Editor's Note: It is no secret how I feel about…
This post is part of a campaign to prevent distracted driving headed by Be Car Chic and Beltrán About Cars. Please read our launch post from April 29th, and join us on Facebook and Twitter (@BeCarChic and @Cars_blog) to take the Distraction Free Fridays (#DFF) pledge. The following post was written by Melanie Batenchuk and is Part II of the blogs focusing on how policies pushed down from the federal government may ultimately shape how American drivers behave behind the wheel.
A few weeks ago, I wrote about the overall impact that legislative measures the federal government may take in order to crack down on distracted driving could have on citizens. Read Part I of my “policy” series here. Today, I’m diving a little deeper into the actual policy side of the issue and what’s currently circulating on Capitol Hill. (Appropriate, as it’s only a five minute drive from where I live!)
Members of Congress are moving toward legislating to curb drivers’ bad behind-the-wheel habits. Many have already proposed federal legislation to address distracted driving. Senators Amy Klobuchar (MN) and Charles Schumer (NY) have brought forth bills, and Rep. Eliot Engel (NY-17) introduced legislation in the House in November of 2009. However, the legislation that has gained the most traction is that of Senator John D. (“Jay”) Rockefeller, IV (WV). He introduced the Distracted Driving Prevention Act of 2010 (S. 1938) in October of 2009.
Here are some key highlights of Rockefeller’s bill in the Senate:
- The bill would order the Department of Transportation (DoT) to reward states that enact laws prohibiting texting and handheld cell phone use while driving.
- The legislation calls for allocating 50 percent of funds to education and advertising on the subject. The other half would go to traffic safety improvement projects.
- The measure was successfully passed out of the Committee on Commerce, Science, and Transportation in November of last year; but today, the bill remains stalled in the Senate.
Partially responsible for the delay are activists and state governments that are pushing back on Congress’ attempt to federally regulate mobile device usage in cars because they believe that distracted driving laws should be left up to them. Those who oppose a federal mandate within the automotive community do so because it may force manufacturers to revert to nearly technology-free vehicles.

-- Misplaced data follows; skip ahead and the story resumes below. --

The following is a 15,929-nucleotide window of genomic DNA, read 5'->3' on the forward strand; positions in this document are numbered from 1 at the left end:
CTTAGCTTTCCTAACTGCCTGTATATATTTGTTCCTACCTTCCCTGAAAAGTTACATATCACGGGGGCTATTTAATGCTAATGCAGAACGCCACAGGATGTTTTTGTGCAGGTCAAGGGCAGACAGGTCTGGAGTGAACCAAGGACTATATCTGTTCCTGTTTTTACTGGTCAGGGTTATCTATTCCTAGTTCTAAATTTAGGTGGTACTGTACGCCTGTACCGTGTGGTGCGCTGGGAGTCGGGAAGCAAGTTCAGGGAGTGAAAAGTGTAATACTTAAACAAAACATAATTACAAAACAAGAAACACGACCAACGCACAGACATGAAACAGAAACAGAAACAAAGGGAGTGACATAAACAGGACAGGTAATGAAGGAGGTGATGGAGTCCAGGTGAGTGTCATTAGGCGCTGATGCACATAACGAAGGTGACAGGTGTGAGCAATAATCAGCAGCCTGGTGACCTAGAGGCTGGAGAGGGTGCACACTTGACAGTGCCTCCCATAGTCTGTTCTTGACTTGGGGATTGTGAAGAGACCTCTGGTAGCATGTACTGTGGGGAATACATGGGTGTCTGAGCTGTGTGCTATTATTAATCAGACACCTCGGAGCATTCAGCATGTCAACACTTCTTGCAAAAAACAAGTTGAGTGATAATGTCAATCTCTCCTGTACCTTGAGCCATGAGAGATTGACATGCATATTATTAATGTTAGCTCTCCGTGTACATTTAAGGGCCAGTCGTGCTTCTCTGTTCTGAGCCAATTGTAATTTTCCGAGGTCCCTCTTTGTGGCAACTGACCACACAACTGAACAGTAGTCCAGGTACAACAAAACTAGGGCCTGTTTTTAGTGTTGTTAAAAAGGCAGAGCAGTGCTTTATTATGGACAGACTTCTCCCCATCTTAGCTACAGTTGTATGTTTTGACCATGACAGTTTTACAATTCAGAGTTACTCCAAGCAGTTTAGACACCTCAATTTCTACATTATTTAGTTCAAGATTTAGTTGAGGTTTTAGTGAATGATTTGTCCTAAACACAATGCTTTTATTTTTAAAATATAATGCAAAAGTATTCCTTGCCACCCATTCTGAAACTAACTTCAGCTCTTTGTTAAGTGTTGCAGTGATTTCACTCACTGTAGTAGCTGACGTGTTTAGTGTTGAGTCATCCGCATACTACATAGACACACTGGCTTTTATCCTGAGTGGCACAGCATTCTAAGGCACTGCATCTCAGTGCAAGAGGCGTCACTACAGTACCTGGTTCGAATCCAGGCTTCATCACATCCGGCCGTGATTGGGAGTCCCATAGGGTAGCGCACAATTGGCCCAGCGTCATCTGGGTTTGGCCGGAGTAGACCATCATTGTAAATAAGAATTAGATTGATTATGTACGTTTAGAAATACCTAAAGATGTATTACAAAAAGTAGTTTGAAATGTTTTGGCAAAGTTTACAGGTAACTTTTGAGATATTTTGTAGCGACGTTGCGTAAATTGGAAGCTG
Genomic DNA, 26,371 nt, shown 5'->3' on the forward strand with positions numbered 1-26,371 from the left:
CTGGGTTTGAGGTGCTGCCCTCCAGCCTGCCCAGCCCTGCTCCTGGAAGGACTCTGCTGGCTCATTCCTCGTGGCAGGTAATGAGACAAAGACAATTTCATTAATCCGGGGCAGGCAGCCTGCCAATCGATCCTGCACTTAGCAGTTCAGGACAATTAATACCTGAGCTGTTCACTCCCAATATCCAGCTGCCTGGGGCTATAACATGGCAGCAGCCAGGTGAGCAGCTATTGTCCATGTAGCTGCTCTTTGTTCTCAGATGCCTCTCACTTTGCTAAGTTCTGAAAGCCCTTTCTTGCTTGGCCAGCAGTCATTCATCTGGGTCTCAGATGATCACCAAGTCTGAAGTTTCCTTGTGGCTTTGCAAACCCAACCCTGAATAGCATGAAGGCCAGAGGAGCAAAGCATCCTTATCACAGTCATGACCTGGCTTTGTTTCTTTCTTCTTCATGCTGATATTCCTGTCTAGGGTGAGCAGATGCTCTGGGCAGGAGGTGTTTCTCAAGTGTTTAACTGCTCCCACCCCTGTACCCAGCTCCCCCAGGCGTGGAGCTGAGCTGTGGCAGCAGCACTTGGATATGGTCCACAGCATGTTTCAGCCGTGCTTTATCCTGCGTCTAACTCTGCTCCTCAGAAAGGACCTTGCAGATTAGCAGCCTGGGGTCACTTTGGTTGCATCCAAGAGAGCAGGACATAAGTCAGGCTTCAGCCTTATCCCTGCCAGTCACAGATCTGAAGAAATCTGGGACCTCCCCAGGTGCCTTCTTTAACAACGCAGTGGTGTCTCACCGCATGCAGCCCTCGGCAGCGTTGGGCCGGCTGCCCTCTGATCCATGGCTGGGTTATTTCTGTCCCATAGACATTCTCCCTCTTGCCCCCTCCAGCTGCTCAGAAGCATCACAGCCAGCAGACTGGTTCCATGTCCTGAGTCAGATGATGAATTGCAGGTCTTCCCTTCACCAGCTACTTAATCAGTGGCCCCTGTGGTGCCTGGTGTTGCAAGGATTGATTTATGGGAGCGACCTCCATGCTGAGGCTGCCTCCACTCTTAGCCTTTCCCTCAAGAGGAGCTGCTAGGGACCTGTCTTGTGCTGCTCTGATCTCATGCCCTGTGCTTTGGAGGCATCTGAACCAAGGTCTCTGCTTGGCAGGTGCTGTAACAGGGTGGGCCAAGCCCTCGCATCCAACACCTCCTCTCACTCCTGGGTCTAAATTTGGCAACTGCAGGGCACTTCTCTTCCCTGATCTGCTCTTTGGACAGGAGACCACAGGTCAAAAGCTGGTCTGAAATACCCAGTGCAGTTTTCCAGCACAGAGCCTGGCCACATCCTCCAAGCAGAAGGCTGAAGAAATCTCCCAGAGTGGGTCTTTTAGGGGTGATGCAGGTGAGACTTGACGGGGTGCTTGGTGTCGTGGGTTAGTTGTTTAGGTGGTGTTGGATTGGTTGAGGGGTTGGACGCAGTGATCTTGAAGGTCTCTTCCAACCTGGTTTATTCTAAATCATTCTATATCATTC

Regardless of the outcome of a federal bill, the NHTSA, DOT, states, and automakers should ALL continue to work toward a common goal of reducing lost lives as a result of distracted driving.
Decisions that require changes to vehicles should be market-driven. If a federal law requires manufacturers to remove or disable in-car systems and technologies, then they could feel threatened. Another group who likes to let consumers make most of the decisions is auto dealers. As evidenced by the enormous transition within the industry, car dealers cannot sell people vehicles they do not want to buy. Today, people are choosing cars with the latest and greatest gadgets.
By cracking down on everyone, Congress could be missing the point altogether – to save lives and avoid so many tragedies caused by distracted driving. The desire for people to stay connected to their jobs and their networks is only going to grow. (Just look at how mainstream social networking technologies have become in the past few years – even for Secretary LaHood and most Members of Congress.) Rather than implementing a nationwide law on certain mobile device usage for civilians, why not allow the states to take control – especially since 33 have already take proactive measures and passed laws against texting and talking while driving.
Perhaps part of the solution (in addition to educating both novice and experienced drivers) would be to provide consumers the option to stay connected more safely and hands-free. While not the only manufacturer implementing technologies to keep drivers focused on the road, Ford has made strides with these types of innovations. Earlier this year, the Detroit-based brand announced that all of its 2011 models will come with its MyFord Touch system that can read Facebook status updates and text messages to drivers upon voice command. They even had a spot in this year’s Super Bowl to show the functionality.
What do you think?
Does a federal law dictating when, where, and how citizens may use their personal mobile devices may blur the lines between protecting the people and their personal privacy? Please share your thoughts in the comments below.
- #DFF: Announcing the Distraction Free Fridays contest and giveaway! (becarchic.com)
- #DFF: Distracted driving grows with the proliferation of technology (becarchic.com)
- #DFF: A campaign to prevent distracted driving (becarchic.com)
- Distracted driving: Does the auto community care? (becarchic.com)